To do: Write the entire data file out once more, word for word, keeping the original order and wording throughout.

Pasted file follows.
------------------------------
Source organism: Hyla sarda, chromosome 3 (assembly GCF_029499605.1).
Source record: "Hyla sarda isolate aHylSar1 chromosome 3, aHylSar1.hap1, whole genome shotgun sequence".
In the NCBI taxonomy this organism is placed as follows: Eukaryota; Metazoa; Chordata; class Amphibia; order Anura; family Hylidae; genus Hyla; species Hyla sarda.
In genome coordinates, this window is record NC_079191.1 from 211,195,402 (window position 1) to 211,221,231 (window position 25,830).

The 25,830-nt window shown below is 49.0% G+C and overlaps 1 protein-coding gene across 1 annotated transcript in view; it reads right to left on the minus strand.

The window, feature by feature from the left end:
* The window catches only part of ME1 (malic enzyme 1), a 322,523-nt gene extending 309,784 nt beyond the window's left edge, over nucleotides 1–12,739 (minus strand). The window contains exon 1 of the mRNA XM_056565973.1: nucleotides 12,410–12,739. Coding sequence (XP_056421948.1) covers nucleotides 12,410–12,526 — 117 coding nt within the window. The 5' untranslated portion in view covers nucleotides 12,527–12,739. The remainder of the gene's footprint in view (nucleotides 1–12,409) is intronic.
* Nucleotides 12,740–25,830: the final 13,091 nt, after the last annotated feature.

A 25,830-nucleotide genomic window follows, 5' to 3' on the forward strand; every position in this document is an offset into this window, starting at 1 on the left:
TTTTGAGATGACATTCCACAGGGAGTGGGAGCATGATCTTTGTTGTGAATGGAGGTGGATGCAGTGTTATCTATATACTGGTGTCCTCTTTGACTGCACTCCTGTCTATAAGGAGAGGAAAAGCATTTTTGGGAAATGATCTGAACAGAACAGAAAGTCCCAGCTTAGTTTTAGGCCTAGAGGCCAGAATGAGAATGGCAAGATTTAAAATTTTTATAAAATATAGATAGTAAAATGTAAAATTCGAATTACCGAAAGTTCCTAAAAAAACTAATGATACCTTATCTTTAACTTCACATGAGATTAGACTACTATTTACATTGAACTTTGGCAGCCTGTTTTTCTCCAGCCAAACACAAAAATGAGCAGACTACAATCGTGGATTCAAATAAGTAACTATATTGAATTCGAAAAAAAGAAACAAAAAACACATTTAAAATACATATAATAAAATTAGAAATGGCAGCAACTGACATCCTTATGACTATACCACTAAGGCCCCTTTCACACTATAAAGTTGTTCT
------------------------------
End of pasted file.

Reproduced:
Source organism: Hyla sarda, chromosome 3 (assembly GCF_029499605.1).
Source record: "Hyla sarda isolate aHylSar1 chromosome 3, aHylSar1.hap1, whole genome shotgun sequence".
In the NCBI taxonomy this organism is placed as follows: Eukaryota; Metazoa; Chordata; class Amphibia; order Anura; family Hylidae; genus Hyla; species Hyla sarda.
In genome coordinates, this window is record NC_079191.1 from 211,195,402 (window position 1) to 211,221,231 (window position 25,830).

The 25,830-nt window shown below is 49.0% G+C and overlaps 1 protein-coding gene across 1 annotated transcript in view; it reads right to left on the minus strand.

The window, feature by feature from the left end:
* The window catches only part of ME1 (malic enzyme 1), a 322,523-nt gene extending 309,784 nt beyond the window's left edge, over nucleotides 1–12,739 (minus strand). The window contains exon 1 of the mRNA XM_056565973.1: nucleotides 12,410–12,739. Coding sequence (XP_056421948.1) covers nucleotides 12,410–12,526 — 117 coding nt within the window. The 5' untranslated portion in view covers nucleotides 12,527–12,739. The remainder of the gene's footprint in view (nucleotides 1–12,409) is intronic.
* Nucleotides 12,740–25,830: the final 13,091 nt, after the last annotated feature.

A 25,830-nucleotide genomic window follows, 5' to 3' on the forward strand; every position in this document is an offset into this window, starting at 1 on the left:
TTTTGAGATGACATTCCACAGGGAGTGGGAGCATGATCTTTGTTGTGAATGGAGGTGGATGCAGTGTTATCTATATACTGGTGTCCTCTTTGACTGCACTCCTGTCTATAAGGAGAGGAAAAGCATTTTTGGGAAATGATCTGAACAGAACAGAAAGTCCCAGCTTAGTTTTAGGCCTAGAGGCCAGAATGAGAATGGCAAGATTTAAAATTTTTATAAAATATAGATAGTAAAATGTAAAATTCGAATTACCGAAAGTTCCTAAAAAAACTAATGATACCTTATCTTTAACTTCACATGAGATTAGACTACTATTTACATTGAACTTTGGCAGCCTGTTTTTCTCCAGCCAAACACAAAAATGAGCAGACTACAATCGTGGATTCAAATAAGTAACTATATTGAATTCGAAAAAAAGAAACAAAAAACACATTTAAAATACATATAATAAAATTAGAAATGGCAGCAACTGACATCCTTATGACTATACCACTAAGGCCCCTTTCACACTATAAAGTTGTTCT